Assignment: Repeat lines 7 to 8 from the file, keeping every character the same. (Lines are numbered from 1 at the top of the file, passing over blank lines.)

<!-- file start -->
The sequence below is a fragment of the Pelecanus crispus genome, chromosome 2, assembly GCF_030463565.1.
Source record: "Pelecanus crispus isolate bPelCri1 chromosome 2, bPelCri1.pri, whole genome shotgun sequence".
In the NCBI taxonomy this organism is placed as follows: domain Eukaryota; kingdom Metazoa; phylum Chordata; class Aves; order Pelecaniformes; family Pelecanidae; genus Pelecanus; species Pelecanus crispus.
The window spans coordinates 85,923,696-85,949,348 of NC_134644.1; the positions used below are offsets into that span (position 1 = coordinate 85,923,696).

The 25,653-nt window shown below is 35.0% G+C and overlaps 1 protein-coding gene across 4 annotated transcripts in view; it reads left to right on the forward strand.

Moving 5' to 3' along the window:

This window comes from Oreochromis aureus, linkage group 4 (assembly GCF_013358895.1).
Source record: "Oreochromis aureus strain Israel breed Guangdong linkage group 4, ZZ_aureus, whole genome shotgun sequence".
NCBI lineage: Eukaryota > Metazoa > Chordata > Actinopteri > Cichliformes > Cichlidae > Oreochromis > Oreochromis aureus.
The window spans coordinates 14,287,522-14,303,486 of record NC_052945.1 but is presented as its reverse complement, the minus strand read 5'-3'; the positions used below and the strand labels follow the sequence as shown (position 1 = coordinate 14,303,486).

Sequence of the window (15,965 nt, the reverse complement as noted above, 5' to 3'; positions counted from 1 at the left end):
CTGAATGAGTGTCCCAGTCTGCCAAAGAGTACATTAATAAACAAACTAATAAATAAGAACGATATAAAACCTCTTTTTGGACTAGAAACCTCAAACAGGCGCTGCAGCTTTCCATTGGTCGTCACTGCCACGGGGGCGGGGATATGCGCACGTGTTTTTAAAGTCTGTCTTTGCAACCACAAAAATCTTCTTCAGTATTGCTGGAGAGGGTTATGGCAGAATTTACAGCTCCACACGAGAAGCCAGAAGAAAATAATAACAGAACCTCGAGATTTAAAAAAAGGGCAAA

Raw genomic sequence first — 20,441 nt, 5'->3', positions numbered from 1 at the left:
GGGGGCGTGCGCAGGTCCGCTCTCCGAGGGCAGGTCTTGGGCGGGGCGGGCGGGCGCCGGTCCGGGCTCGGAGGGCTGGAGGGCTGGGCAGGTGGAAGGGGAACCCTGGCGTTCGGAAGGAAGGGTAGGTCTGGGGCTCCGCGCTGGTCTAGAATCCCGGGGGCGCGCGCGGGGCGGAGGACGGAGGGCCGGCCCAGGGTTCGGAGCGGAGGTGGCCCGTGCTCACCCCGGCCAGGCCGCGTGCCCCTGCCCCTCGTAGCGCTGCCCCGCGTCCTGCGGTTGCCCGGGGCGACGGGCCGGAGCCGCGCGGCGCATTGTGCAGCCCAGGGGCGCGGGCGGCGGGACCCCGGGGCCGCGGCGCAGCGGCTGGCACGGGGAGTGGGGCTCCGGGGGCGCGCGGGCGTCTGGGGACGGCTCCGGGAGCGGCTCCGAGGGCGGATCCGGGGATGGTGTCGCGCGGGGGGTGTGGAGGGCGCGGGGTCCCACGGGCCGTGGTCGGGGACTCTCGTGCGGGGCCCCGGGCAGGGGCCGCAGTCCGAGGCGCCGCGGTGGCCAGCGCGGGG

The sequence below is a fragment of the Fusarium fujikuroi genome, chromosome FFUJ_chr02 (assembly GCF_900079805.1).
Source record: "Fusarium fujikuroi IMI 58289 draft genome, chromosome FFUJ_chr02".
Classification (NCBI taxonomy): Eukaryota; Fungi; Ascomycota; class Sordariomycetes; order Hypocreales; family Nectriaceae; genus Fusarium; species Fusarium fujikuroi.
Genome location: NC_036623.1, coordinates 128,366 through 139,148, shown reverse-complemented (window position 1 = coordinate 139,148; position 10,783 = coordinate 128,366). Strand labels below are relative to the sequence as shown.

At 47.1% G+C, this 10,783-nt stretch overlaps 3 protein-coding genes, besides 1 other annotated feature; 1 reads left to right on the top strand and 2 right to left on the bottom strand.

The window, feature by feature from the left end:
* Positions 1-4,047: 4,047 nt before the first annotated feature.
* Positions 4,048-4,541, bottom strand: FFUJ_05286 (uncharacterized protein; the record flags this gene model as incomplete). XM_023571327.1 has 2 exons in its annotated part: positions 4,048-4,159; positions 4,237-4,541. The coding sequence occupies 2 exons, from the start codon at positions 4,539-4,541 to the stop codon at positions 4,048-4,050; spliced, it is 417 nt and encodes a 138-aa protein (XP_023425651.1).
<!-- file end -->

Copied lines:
This window comes from Oreochromis aureus, linkage group 4 (assembly GCF_013358895.1).
Source record: "Oreochromis aureus strain Israel breed Guangdong linkage group 4, ZZ_aureus, whole genome shotgun sequence".